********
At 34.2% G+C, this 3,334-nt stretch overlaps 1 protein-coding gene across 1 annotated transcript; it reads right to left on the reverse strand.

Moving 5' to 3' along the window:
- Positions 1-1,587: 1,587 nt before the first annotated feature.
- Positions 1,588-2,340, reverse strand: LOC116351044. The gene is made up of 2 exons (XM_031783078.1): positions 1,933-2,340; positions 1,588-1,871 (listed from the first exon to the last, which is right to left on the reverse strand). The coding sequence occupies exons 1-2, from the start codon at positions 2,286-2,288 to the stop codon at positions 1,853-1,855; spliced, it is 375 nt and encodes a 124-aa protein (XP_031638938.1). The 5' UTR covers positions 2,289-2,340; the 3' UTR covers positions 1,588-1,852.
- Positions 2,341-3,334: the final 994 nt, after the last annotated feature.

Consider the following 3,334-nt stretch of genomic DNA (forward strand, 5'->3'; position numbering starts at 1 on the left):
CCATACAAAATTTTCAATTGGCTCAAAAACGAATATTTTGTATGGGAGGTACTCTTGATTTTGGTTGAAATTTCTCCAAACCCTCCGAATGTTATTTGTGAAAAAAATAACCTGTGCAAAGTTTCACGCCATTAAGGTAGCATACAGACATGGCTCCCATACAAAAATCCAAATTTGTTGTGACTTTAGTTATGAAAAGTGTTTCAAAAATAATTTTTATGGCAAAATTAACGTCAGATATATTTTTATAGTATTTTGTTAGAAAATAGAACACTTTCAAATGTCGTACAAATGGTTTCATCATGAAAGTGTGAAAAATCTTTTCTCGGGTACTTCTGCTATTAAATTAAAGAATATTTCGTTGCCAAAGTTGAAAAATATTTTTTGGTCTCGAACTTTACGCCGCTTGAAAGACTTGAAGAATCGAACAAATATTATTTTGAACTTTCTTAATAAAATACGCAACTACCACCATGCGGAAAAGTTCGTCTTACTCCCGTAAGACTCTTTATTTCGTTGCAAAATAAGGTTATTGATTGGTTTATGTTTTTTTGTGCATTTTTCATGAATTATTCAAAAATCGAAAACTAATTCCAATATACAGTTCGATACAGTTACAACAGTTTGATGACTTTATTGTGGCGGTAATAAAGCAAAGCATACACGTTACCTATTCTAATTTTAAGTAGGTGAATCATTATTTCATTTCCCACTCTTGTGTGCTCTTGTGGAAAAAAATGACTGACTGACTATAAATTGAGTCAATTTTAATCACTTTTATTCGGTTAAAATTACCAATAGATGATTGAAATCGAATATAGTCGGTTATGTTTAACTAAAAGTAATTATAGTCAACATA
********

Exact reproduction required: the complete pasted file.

At 34.2% G+C, this 3,334-nt stretch overlaps 1 protein-coding gene across 1 annotated transcript; it reads right to left on the reverse strand.

Moving 5' to 3' along the window:
- Positions 1-1,587: 1,587 nt before the first annotated feature.
- Positions 1,588-2,340, reverse strand: LOC116351044. The gene is made up of 2 exons (XM_031783078.1): positions 1,933-2,340; positions 1,588-1,871 (listed from the first exon to the last, which is right to left on the reverse strand). The coding sequence occupies exons 1-2, from the start codon at positions 2,286-2,288 to the stop codon at positions 1,853-1,855; spliced, it is 375 nt and encodes a 124-aa protein (XP_031638938.1). The 5' UTR covers positions 2,289-2,340; the 3' UTR covers positions 1,588-1,852.
- Positions 2,341-3,334: the final 994 nt, after the last annotated feature.

Consider the following 3,334-nt stretch of genomic DNA (forward strand, 5'->3'; position numbering starts at 1 on the left):
CCATACAAAATTTTCAATTGGCTCAAAAACGAATATTTTGTATGGGAGGTACTCTTGATTTTGGTTGAAATTTCTCCAAACCCTCCGAATGTTATTTGTGAAAAAAATAACCTGTGCAAAGTTTCACGCCATTAAGGTAGCATACAGACATGGCTCCCATACAAAAATCCAAATTTGTTGTGACTTTAGTTATGAAAAGTGTTTCAAAAATAATTTTTATGGCAAAATTAACGTCAGATATATTTTTATAGTATTTTGTTAGAAAATAGAACACTTTCAAATGTCGTACAAATGGTTTCATCATGAAAGTGTGAAAAATCTTTTCTCGGGTACTTCTGCTATTAAATTAAAGAATATTTCGTTGCCAAAGTTGAAAAATATTTTTTGGTCTCGAACTTTACGCCGCTTGAAAGACTTGAAGAATCGAACAAATATTATTTTGAACTTTCTTAATAAAATACGCAACTACCACCATGCGGAAAAGTTCGTCTTACTCCCGTAAGACTCTTTATTTCGTTGCAAAATAAGGTTATTGATTGGTTTATGTTTTTTTGTGCATTTTTCATGAATTATTCAAAAATCGAAAACTAATTCCAATATACAGTTCGATACAGTTACAACAGTTTGATGACTTTATTGTGGCGGTAATAAAGCAAAGCATACACGTTACCTATTCTAATTTTAAGTAGGTGAATCATTATTTCATTTCCCACTCTTGTGTGCTCTTGTGGAAAAAAATGACTGACTGACTATAAATTGAGTCAATTTTAATCACTTTTATTCGGTTAAAATTACCAATAGATGATTGAAATCGAATATAGTCGGTTATGTTTAACTAAAAGTAATTATAGTCAACATA